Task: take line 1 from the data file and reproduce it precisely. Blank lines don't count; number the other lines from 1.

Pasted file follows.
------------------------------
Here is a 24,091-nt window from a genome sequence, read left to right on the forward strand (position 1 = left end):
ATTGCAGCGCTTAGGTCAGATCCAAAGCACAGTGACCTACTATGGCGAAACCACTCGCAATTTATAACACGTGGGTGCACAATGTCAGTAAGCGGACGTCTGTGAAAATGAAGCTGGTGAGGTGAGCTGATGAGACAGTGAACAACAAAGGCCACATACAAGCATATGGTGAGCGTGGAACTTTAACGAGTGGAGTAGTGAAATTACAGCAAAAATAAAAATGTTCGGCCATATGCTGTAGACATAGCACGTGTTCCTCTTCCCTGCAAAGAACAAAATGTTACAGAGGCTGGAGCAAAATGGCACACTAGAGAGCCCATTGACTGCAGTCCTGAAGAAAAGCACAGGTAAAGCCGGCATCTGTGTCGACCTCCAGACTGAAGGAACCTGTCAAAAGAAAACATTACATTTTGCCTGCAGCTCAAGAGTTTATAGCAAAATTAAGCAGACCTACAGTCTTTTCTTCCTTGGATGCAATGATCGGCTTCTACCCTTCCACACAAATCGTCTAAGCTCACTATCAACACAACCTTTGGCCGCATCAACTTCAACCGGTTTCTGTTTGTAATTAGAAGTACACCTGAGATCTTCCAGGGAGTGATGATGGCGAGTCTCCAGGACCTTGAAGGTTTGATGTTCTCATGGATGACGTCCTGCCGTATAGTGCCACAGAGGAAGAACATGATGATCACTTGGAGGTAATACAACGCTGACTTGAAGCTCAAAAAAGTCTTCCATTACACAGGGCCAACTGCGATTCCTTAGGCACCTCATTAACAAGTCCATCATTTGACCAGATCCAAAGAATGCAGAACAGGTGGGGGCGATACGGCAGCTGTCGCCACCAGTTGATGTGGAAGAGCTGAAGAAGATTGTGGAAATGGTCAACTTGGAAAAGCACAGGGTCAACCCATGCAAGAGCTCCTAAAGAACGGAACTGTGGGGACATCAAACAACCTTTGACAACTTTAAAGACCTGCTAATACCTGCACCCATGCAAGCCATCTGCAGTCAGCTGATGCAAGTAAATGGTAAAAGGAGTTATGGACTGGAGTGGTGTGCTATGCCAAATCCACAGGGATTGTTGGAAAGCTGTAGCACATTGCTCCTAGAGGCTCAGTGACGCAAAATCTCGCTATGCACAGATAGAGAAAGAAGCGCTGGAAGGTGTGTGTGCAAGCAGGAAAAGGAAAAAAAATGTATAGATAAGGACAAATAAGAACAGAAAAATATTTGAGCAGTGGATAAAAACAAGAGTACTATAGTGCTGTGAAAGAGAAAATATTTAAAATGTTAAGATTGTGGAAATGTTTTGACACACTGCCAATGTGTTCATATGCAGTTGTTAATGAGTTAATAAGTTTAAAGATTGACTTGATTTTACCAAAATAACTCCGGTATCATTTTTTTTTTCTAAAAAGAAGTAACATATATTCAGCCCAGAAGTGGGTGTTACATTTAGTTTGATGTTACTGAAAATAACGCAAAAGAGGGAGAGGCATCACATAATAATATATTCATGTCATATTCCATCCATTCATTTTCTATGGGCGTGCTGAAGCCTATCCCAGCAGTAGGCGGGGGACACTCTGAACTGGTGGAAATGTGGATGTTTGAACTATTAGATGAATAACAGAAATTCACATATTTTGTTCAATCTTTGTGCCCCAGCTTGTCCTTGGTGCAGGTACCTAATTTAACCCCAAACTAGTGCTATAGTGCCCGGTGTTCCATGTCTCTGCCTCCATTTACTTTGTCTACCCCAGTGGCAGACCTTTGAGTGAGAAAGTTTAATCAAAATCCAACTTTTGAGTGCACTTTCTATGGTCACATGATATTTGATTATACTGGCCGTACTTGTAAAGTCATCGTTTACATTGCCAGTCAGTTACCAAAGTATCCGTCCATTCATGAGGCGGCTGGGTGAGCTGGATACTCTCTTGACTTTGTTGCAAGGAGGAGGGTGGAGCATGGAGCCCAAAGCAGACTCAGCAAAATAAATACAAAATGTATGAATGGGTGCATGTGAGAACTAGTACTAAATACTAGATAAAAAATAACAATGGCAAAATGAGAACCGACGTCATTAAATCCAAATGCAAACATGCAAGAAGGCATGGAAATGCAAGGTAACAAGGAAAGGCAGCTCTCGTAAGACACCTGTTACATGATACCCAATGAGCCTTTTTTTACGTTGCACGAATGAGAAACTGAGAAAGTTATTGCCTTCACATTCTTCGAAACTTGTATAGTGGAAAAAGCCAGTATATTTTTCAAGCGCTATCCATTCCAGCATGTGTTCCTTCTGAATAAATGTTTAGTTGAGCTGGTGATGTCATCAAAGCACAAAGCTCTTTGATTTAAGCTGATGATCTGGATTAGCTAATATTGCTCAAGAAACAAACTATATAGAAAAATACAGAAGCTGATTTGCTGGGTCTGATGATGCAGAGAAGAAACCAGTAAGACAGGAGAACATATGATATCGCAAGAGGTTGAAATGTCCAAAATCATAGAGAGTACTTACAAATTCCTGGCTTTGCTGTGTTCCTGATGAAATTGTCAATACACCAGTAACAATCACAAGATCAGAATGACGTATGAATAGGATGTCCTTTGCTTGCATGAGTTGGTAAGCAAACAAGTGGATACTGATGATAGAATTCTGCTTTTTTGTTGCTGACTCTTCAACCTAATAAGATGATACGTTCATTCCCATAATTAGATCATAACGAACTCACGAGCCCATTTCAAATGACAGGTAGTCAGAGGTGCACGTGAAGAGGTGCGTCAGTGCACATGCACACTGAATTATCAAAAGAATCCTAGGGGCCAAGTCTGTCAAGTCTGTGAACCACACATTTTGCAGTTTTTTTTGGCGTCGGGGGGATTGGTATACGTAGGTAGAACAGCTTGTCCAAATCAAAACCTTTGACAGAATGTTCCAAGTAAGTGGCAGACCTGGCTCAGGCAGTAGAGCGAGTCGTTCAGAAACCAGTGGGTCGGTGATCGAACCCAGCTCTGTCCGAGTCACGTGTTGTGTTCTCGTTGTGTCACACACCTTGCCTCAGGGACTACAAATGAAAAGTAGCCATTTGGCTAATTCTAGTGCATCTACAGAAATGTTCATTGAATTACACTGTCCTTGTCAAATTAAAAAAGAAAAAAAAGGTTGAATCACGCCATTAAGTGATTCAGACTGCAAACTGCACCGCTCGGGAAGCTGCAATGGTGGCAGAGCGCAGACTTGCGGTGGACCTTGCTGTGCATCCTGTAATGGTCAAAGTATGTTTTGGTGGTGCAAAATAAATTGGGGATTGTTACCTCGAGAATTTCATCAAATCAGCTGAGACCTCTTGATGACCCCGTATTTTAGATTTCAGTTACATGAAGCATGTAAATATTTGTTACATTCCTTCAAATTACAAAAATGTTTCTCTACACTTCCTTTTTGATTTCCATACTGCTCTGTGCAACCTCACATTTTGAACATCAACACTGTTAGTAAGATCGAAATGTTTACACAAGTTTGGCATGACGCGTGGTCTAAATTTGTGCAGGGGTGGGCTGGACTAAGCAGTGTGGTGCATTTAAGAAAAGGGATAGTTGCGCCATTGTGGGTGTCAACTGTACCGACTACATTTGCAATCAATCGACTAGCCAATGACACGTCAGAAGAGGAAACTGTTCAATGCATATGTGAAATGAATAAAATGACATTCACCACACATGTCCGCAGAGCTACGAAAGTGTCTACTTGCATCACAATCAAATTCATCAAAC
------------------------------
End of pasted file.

Here is a 24,091-nt window from a genome sequence, read left to right on the forward strand (position 1 = left end):